If people keep using a bad argument for something, you may begin to get the idea that they're short of good arguments. It doesn't necessarily follow, of course. But the absence of good arguments would at least explain why, instead of making one, they repeatedly fall back on a claim that has been discredited. Thus, the MPs William Hague, Margaret Beckett and Sir Malcolm Rifkind, among others, write in a letter to today's Times (£):
Sir, Those of us who have represented Britain internationally know that one of the many reasons why we have always punched above our weight is our simple and straightforward voting system, a system that everyone can understand, because it gives one person, one vote.
Democracies all across the world have been founded on the example of our voting system. Today, billions of people elect their representatives through the system of one person, one vote. It took many centuries for the principle of one person, one vote to become enshrined in our democracy. And now that it is there, we believe it would be a grave error to abandon this principle and replace it with a voting system that is more complex, more confusing, more costly and more unfair.
Notice that the signatories to this letter don't say in so many words that AV gives some people more votes than others; perhaps they're too embarrassed to say it outright, because it's both false and silly. But unless that's their intended implication, it's unclear what their objection to AV is. The implication is nonsense, in any case. To see why (yet again), follow the reasoning reported in this column:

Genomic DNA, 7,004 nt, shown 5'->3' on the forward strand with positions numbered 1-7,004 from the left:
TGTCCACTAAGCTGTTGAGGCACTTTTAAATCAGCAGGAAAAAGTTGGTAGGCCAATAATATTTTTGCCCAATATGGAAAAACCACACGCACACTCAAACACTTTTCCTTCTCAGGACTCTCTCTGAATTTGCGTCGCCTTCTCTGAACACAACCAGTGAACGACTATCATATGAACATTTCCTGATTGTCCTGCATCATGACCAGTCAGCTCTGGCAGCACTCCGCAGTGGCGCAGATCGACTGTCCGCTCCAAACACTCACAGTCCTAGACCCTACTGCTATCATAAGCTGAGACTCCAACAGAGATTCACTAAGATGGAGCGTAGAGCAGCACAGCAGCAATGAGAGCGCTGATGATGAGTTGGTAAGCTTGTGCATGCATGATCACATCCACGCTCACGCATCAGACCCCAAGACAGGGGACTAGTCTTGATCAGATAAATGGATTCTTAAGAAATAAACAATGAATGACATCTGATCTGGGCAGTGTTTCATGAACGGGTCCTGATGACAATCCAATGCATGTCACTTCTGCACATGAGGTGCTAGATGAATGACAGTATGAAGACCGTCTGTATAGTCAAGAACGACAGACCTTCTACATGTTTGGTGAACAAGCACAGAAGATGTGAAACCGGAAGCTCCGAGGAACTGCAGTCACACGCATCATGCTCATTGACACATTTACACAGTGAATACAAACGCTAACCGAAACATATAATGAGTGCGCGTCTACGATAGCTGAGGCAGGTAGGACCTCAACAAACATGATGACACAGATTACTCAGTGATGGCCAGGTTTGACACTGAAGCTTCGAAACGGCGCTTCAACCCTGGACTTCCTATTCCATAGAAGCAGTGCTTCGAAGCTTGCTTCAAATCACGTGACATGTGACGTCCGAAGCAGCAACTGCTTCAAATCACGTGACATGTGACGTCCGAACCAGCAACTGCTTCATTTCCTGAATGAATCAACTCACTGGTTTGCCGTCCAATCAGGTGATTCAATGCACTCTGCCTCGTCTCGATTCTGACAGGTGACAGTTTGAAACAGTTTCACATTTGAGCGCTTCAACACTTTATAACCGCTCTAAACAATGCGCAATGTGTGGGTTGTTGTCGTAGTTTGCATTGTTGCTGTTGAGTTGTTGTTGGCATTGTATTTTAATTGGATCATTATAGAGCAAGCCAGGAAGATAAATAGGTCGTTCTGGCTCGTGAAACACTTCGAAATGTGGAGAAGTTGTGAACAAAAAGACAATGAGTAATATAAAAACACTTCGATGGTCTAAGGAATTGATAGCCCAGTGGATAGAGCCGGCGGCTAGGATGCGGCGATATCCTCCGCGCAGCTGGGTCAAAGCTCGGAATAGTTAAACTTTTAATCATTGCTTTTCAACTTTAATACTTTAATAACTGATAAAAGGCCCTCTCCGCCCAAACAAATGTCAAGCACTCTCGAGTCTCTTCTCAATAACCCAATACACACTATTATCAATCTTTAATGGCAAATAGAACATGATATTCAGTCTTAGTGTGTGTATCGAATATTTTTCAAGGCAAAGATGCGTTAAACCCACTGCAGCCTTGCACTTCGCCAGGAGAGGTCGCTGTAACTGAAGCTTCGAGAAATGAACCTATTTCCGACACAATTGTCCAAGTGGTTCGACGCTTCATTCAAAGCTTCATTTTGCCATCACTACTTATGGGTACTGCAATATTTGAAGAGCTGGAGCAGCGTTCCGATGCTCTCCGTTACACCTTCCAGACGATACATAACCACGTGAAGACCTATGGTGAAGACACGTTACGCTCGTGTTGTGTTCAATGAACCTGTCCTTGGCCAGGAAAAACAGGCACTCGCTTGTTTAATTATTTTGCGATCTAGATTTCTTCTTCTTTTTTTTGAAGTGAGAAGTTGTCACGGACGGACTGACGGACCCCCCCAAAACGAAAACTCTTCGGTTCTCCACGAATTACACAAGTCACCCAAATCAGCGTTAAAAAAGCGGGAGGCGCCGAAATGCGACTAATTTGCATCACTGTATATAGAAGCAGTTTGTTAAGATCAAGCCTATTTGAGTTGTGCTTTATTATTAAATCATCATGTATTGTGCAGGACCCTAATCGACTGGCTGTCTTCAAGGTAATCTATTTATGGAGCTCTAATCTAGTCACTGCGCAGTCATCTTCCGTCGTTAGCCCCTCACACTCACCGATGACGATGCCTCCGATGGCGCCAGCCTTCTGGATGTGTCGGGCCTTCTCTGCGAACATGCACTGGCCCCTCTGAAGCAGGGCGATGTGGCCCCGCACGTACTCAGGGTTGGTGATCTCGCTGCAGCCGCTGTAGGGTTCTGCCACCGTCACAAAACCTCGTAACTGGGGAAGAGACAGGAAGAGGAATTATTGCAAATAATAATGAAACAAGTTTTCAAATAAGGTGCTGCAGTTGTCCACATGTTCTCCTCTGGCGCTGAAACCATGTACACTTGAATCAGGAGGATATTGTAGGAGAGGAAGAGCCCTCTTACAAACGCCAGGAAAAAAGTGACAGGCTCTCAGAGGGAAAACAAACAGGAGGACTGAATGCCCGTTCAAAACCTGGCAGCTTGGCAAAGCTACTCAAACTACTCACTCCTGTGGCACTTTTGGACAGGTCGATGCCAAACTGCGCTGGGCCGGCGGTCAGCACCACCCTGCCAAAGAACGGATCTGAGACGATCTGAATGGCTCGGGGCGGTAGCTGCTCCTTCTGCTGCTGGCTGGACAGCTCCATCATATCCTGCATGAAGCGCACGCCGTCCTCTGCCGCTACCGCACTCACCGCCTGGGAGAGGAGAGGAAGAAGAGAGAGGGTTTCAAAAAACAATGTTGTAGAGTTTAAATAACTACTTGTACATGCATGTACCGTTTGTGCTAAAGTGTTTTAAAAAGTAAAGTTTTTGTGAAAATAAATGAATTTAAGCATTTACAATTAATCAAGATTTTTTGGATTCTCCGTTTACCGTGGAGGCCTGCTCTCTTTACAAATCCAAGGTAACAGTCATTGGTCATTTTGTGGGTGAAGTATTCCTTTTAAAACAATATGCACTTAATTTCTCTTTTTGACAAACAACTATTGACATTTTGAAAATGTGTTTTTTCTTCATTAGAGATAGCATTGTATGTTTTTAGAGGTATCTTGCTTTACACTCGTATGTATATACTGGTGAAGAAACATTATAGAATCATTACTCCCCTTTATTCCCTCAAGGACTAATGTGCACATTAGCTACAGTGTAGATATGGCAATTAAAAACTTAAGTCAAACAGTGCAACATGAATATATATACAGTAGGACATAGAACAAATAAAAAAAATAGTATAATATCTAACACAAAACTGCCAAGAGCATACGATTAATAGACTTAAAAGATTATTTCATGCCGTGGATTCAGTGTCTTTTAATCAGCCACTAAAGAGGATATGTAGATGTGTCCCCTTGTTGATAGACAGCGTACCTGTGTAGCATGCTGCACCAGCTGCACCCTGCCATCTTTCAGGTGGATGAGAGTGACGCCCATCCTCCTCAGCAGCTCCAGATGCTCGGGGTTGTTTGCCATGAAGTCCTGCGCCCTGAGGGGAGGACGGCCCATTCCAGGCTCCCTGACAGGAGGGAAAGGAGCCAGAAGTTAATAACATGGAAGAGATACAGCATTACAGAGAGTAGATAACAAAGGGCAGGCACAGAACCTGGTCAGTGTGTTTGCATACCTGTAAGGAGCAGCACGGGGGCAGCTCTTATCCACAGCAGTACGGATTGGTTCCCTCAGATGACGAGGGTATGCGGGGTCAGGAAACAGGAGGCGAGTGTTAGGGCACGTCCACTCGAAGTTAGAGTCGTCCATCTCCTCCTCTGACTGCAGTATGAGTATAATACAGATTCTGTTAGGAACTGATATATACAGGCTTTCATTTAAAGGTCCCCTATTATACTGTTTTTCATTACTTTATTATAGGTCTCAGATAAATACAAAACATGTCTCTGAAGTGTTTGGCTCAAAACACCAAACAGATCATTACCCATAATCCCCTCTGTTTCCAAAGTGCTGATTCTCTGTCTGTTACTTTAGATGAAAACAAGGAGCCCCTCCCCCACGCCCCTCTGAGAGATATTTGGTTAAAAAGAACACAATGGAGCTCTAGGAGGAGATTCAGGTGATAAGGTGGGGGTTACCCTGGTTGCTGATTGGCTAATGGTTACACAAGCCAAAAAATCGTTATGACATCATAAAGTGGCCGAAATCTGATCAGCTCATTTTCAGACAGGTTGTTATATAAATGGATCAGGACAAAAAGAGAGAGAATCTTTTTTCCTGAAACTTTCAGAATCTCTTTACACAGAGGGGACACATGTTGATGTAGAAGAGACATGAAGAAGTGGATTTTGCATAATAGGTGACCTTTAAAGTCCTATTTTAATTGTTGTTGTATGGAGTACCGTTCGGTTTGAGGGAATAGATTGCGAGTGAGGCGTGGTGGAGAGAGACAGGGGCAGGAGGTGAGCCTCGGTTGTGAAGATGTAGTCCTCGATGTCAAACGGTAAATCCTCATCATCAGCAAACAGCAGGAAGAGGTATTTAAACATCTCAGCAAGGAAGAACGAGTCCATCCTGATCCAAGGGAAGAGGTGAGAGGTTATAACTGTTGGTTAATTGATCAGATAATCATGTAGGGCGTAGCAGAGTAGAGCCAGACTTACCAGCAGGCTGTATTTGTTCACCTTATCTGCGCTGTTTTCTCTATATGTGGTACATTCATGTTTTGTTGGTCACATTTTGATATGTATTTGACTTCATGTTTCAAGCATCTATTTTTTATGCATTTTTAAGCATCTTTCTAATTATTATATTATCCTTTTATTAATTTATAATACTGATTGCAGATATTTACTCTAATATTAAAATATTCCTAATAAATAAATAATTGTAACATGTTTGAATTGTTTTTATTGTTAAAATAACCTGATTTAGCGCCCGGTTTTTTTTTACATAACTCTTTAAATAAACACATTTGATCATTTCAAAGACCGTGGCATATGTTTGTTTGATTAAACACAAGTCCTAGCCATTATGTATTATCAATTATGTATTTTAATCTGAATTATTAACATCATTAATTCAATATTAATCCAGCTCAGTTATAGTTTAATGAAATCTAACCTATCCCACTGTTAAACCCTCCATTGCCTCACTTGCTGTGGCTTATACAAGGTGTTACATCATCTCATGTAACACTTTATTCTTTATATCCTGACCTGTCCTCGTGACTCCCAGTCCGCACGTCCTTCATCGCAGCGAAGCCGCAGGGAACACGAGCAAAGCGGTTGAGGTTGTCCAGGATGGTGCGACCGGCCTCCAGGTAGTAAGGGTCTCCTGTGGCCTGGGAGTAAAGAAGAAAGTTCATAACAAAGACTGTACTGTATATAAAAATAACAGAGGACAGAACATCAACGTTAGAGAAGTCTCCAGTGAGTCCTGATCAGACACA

The No to AV campaign released a report yesterday claiming that switching to AV would threaten the principle of "one person one vote" in parliamentary elections.
Under AV, voters rank candidates in numerical order of preference.
If no candidate receives 50% or more of first-preference votes, the candidate with the fewest is eliminated and his or her votes are redistributed according to second preferences. This process is repeated until one candidate reaches the 50% threshold.
According to No to AV research, supporters of the far-right British National Party could have had their votes counted for as many as six candidates if AV had been used in last year's General Election.
By contrast, in seven out of 10 seats, supporters of Labour, Conservative and Liberal Democrat candidates would not see their vote transferred to their second preference, because the result would be decided before their favourite candidate was eliminated.
More than 90% of Labour and Conservative voters would never see their second preference counted, said No to AV.
Matthew Elliott, campaign director of No to AV said: "As this research reveals, a 'yes' vote to the unfair and expensive Alternative Vote on May 5, is a 'yes' to unequal votes and a 'yes' to giving BNP supporters more power at the ballot box."
This is just sowing ignorance and confusion. Matthew Elliott and the No to AV campaign are suggesting that those who don't have their second (third etc) preferences counted are disadvantaged relative to those who do. But all that is happening is that the former get their first preference counted in the first 'round', then again in the second, then again in the third, and so on; whereas other voters, whose first (second etc) preference candidate gets eliminated, have their first preference counted, then their second, then their third... If anything, therefore, those who don't have to have their votes for their less preferred candidates counted have a reason to be happy: their first choice is still in the race, may even win. There is nothing 'unequal' in the voting rights or powers of different voters.